Dignity Health | hello Healthy | Summer 2019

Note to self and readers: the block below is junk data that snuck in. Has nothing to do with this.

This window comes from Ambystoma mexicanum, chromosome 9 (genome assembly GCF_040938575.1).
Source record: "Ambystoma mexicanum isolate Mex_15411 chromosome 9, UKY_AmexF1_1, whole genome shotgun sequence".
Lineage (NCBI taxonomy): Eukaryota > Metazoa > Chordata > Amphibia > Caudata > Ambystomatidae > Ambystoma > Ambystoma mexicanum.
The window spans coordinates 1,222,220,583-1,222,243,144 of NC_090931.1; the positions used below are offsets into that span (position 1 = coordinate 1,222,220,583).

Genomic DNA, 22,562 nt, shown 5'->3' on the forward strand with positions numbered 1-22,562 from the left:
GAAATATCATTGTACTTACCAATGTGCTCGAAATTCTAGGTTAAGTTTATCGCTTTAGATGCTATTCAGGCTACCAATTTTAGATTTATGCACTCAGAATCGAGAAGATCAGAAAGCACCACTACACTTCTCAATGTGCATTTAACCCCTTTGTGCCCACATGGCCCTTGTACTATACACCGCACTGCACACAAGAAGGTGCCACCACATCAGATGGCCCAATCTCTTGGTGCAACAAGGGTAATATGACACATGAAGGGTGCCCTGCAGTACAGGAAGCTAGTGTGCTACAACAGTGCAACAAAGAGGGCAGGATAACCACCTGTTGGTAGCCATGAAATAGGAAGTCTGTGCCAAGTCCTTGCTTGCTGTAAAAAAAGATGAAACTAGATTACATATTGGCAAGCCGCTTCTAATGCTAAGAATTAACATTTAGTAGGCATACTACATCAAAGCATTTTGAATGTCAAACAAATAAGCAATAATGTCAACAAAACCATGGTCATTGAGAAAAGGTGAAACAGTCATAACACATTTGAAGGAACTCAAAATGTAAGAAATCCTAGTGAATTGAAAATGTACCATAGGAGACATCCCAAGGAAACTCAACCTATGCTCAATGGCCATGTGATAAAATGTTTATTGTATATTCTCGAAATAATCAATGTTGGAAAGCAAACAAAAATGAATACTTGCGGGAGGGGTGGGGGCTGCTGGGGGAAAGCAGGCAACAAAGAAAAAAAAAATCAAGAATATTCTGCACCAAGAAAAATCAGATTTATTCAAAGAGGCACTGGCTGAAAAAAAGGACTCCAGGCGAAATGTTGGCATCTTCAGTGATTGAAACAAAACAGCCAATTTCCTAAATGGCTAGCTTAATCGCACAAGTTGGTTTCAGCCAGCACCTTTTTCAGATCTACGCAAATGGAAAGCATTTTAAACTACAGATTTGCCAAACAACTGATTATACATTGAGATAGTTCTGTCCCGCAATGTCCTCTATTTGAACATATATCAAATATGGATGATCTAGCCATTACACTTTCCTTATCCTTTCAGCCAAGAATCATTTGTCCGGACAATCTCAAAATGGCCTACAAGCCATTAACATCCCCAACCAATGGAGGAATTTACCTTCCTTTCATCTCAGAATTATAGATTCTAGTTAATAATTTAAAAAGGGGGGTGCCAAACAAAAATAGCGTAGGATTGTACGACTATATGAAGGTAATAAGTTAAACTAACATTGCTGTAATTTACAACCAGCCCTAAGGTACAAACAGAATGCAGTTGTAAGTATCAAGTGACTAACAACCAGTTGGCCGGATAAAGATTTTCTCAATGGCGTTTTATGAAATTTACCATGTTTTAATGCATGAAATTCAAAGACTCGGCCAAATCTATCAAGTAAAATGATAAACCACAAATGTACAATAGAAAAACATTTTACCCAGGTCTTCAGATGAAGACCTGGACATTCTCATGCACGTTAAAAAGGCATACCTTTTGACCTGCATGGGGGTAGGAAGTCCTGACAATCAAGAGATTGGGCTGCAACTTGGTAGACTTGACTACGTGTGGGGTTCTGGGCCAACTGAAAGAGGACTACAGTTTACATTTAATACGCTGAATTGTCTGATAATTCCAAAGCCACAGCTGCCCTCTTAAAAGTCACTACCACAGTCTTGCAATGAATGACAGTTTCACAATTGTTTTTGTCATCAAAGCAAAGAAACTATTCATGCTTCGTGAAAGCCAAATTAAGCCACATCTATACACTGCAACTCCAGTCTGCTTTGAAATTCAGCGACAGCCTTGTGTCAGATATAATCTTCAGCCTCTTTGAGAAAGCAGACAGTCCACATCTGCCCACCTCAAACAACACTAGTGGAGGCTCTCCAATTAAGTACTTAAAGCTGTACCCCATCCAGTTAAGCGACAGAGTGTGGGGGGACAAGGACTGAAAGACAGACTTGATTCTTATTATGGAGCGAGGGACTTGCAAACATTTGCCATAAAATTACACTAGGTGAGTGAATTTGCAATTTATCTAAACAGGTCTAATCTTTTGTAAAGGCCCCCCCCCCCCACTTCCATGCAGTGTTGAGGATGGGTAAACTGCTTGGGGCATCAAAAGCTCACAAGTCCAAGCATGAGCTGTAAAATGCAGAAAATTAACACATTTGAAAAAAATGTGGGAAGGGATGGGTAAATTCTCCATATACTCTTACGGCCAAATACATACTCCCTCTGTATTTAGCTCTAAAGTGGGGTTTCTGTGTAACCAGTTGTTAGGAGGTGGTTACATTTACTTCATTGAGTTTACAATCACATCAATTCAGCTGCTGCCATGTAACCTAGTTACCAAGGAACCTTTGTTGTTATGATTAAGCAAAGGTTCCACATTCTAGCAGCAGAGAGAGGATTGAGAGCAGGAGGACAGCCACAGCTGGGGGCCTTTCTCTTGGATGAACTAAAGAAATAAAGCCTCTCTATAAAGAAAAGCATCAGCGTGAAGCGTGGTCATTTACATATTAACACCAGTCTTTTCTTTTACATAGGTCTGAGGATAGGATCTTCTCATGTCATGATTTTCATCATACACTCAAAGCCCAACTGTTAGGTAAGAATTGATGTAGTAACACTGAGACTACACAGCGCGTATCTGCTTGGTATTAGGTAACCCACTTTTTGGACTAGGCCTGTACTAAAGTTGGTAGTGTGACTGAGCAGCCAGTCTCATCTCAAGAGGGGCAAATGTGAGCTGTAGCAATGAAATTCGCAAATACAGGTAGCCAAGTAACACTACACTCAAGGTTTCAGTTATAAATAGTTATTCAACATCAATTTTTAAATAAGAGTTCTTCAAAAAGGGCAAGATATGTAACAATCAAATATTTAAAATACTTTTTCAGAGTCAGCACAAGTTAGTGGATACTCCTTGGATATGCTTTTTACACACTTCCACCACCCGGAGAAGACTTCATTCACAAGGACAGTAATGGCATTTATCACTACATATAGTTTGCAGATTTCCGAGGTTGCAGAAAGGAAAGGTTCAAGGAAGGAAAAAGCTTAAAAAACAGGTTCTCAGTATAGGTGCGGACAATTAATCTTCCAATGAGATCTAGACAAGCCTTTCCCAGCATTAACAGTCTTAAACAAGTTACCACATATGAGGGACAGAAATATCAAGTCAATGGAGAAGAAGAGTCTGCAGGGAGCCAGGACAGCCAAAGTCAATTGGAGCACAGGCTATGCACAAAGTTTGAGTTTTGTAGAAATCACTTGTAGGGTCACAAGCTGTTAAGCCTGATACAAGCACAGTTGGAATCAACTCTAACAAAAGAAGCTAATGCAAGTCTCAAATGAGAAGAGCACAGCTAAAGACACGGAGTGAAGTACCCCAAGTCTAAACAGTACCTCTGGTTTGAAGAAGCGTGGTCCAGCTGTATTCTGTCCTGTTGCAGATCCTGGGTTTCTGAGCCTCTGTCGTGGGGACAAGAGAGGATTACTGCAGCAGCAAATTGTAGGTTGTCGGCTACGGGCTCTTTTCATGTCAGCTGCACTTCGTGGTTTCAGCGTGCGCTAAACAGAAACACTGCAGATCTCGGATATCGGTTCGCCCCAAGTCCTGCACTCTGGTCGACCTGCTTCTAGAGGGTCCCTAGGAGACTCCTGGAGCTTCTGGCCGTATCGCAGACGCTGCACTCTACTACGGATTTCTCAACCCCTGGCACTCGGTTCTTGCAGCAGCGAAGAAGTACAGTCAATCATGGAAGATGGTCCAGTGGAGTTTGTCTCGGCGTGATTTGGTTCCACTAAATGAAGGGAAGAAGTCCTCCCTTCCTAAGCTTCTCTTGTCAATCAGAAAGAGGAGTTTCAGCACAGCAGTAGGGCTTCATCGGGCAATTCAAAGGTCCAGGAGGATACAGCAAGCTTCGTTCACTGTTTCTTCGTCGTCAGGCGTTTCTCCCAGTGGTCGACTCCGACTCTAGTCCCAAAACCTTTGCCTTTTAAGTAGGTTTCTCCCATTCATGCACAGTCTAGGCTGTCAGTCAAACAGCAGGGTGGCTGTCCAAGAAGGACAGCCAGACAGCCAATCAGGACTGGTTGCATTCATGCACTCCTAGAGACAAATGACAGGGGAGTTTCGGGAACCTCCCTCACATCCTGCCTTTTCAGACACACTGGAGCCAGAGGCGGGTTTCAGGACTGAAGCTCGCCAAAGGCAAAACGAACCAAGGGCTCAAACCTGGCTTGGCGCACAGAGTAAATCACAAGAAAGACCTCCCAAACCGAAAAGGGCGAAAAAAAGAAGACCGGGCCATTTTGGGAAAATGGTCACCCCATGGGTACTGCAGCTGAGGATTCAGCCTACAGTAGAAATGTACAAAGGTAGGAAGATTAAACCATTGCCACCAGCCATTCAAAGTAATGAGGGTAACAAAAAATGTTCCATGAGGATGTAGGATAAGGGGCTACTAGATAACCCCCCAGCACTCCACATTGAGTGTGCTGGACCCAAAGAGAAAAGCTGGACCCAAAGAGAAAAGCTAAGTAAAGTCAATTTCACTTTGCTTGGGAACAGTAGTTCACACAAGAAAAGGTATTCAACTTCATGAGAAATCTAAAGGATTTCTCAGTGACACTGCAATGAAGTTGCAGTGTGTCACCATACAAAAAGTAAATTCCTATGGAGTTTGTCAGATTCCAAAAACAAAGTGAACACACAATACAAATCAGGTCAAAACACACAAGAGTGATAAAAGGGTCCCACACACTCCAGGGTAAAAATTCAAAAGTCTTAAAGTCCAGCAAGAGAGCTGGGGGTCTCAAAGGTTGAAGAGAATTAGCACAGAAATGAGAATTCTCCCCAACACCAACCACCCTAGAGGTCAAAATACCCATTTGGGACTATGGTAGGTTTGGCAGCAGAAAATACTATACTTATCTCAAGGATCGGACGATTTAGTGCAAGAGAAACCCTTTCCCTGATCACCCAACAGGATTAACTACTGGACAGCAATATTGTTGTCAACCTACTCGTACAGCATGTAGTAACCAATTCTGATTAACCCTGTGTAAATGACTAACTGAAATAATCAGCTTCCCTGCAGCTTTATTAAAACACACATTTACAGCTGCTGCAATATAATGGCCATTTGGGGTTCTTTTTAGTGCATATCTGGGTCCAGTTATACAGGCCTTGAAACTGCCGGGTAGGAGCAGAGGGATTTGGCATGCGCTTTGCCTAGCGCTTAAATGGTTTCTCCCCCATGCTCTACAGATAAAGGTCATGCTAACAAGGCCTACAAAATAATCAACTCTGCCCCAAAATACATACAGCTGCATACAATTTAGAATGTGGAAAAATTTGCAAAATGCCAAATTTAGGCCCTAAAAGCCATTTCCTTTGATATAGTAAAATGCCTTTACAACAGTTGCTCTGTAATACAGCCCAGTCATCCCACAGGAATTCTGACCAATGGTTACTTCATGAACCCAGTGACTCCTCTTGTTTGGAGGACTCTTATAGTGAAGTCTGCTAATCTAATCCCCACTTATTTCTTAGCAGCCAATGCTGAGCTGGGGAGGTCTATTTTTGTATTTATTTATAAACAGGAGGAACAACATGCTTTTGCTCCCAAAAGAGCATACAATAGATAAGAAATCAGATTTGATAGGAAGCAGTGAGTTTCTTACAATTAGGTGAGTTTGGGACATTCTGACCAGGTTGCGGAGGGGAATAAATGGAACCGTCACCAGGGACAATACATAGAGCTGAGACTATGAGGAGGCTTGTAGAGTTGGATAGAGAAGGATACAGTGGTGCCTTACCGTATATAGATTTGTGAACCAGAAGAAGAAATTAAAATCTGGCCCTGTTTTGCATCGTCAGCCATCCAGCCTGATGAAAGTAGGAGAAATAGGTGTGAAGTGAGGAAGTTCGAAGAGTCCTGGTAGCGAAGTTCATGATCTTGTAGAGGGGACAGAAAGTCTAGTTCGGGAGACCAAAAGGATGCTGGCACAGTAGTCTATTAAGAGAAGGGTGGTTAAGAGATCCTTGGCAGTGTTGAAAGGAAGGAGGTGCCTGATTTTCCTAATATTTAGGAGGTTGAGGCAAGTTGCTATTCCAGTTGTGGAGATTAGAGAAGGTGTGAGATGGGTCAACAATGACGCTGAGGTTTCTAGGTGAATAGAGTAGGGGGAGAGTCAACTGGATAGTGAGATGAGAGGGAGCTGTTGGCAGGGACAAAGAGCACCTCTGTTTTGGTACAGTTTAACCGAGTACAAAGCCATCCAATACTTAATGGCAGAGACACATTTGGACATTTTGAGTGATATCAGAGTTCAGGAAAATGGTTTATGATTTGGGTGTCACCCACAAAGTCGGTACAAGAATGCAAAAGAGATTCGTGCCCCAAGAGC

HelloHealthy | Fall 2019 7 We get it: You may not want to read about prostate cancer. But as a man (or as a woman who cares about a man), it’s important to know a few facts about the disease. Why? “Because prostate cancer is currently the most common non-skin cancer in men, and there’s an increasing incidence of it with age,” says Paul Lee, MD, a urologist at Dignity Health – St. Joseph’s Medical Center. “It’s the second-leading cause of cancer death among men in the U.S., after lung cancer.” About 1 in 9 American men will be diagnosed with prostate cancer at some point in their lifetime. Still, it’s important to remember that most of these men won’t die from the disease. That’s because prostate cancer often grows slowly. So older men who get the disease often die from something else before their prostate cancer ever becomes a serious threat. Prostate cancer typically strikes men 65 and older; it’s rare before age 40. Screening for prostate cancer Prostate cancer doesn’t usually have any early symptoms. As the cancer grows, it may cause problems such as difficulty urinating, blood in the urine or semen, erectile dysfunction, or back or hip pain. But other conditions can cause these symptoms too. There is a blood test that can be used to screen for prostate cancer called the prostate-specific antigen (PSA) test. According to Dr. Lee, it’s recommended for men who are at higher risk for the disease, such as those who have a family history of prostate cancer or who are African American. (Prostate cancer is more common among African Americans than other races.) Men at increased risk should have a PSA test between the ages of 45 to 55, Dr. Lee says. Men at lower risk should ask their doctor when to start testing. “ St. Joseph’s Cancer Institute also offers stereotactic body radiotherapy (SBRT) as an option for treating prostate cancer. With just five highly- precise treatments, SBRT successfully treats the disease with little or no side effects. ” – Gaurav Singh, MD What you should know about prostate cancer MEN Treatment options Prostate cancer can be treated with surgery, radiation therapy, chemotherapy, and hormone therapy. The most appropriate treatment depends on how advanced the cancer is. “We stratify each patient with prostate cancer into low-risk, intermediate-risk and high-risk,” says Gaurav Singh, MD, a radiation oncologist at St. Joseph’s. “So depending on the risk classification of the patient, there are different treatment options.” In some cases, the right treatment is no treatment. Because prostate cancer treatment can have serious side effects – and because the disease often grows slowly – some men may choose to delay treatment and have their doctors routinely monitor the disease with blood tests and exams. Every situation is different, of course, which is why men diagnosed with prostate cancer should always discuss with their doctor what the best treatment plan is for them, Dr. Lee says. Gaurav Singh, MD Paul Lee, MD